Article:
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A Question of Price versus Cost, part 5:
A Christian college education comes with a price. But research suggests that every penny of that price may be worth avoiding the cost of the alternatives.
by Steve Henderson, Ed.D.
Recommendations for Parents
Part 1 | Part 2 | Part 3 | Part 4
1. WEIGH THE POTENTIAL RISKS TO YOUR CHILD'S FAITH ALONGSIDE THE FINANCIAL COSTS. There is too much at stake in your child's spiritual life to settle for less than the best place for him or her. Christian students need to grow spirituality as well as academically.
2. SUPPORT AND ENCOURAGE RELIGIOUS SERVICE/CHURCH ATTENDANCE. Remember that this is the most important sign that a student's religious commitment is maturing. Find a way, beyond demanding to see each week's church bulletin, that will encourage attendance and involvement. While considering colleges, perhaps make church visits a part of your time. Help connect your student to a local fellowship of believers.
3. SUPPORT AND ENCOURAGE INVOLVEMENT IN CAMPUS MINISTRIES. This is the best way to get your child involved with peers who will support the quest for spiritual growth in the college years. Many marriages result from relationships formed in college. Especially if your child is not attending a Christian college, involvement in a campus ministry may be the best way for your child to find an ideal son or daughter-in-law. So, if for no other reason, encourage involvement for the sake of your grandkids!
4. STAY INVOLVED WITH YOUR COLLEGE KIDS. To the extent possible, stay in touch with your college son or daughter in meaningful ways. Visit the college prior to your child's enrollment and during the college years. You will want to avoid becoming what Tom Wolfe, in his recent book I Am Charlotte Simmons, has described as a "helicopter parent," one who hovers over every aspect of the student's life—not a good plan. But you must stay involved, connected, and informed. So visit as often as reasonable. Make sure you meet your child's friends; perhaps invite them to your home on breaks and vacations.
5. DON'T GET SNOWED BY RHETORIC OR EXCUSES. Parents usually know when a child is "snowing" them. Do what you must to find the truth and then confront in love. Although this is a time of transition to full self-control and autonomy, there still must be clear accountability to the parents for many parts of life. Your child should understand your parental accountability principles before leaving for college so that when these principles are applied, they are not surprised. To put it most simply, you must be in a position to demand results, if necessary.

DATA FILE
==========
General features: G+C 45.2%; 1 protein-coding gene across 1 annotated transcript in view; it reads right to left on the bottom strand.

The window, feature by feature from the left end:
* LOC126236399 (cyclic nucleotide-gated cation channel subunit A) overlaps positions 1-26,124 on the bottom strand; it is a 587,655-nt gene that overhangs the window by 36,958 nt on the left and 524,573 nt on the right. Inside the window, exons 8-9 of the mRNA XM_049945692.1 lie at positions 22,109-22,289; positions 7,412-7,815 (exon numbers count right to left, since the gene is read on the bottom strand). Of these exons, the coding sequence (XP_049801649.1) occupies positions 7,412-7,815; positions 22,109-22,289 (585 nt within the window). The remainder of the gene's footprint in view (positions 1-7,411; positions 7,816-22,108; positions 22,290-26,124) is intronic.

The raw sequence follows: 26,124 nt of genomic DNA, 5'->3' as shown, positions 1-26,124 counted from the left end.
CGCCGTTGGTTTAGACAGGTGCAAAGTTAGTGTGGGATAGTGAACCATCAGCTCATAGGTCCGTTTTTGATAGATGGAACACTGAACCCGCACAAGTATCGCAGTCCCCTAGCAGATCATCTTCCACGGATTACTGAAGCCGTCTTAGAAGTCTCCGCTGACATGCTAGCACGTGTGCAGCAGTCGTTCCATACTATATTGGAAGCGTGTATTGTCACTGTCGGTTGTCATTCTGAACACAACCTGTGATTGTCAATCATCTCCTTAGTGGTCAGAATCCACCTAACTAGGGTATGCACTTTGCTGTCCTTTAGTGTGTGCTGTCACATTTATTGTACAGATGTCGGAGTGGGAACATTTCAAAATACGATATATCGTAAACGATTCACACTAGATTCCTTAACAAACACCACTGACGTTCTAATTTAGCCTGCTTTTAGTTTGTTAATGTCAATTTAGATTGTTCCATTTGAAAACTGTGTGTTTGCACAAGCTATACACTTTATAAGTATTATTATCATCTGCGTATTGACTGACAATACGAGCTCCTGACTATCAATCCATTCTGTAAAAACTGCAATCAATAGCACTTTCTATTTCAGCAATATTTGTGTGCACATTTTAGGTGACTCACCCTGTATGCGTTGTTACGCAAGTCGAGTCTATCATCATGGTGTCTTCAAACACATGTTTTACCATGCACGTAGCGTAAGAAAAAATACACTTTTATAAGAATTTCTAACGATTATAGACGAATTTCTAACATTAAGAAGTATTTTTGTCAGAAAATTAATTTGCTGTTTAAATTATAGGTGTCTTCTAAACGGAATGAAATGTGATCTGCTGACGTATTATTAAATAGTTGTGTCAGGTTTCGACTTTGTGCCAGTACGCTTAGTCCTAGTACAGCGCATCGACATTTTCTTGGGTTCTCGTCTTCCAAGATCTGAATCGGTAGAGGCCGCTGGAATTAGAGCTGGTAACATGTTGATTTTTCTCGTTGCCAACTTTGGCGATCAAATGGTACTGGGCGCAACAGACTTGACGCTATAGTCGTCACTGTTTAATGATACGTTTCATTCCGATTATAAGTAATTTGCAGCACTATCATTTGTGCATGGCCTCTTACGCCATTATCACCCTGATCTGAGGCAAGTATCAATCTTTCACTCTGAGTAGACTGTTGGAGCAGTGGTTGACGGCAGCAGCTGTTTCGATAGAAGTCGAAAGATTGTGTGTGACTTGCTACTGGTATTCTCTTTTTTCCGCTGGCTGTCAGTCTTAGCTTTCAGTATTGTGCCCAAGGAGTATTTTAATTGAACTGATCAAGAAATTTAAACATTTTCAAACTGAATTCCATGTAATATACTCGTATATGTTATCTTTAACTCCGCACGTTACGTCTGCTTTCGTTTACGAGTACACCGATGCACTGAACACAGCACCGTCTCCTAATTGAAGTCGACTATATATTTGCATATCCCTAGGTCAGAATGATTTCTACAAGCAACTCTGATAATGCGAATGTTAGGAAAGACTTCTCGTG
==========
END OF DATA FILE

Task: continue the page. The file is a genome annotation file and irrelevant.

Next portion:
6. KEEP PRAYING—NO MATTER WHERE THEY ATTEND. No place is perfect. No parent can ever relax. By keeping involved and connected, you can do much to help your student get the most out of their college years. You have a tremendous role in helping your child become the adult God has designed him or her to be.
Recommendations for Pastors and Religious Leaders
1. Review the faith decline and drop-out rates for your church and/or denomination. What do these say about your youths' degree of preparation?
2. Focus more intentionally on preparing students for college life and the issues they are likely to face. Prepare for candid conversations and questions.
3. Provide continual support to students who are away at college.
4. Attract college students to your church.
5. Pray diligently for discernment before encouraging any student to attend a public institution, even as "salt and light." Becoming salt that loses its savior (or savor) or light that is buried under a bushel is a poor vision for any young person.
This article, which was published in the March 2006 issue of Christianity Today, is reprinted with permission.
The full text of Steve Henderson's study, as well as an updated listing of related resources can be accessed at www.christianconsulting.net. Steve welcomes inquiries and responses via e-mail at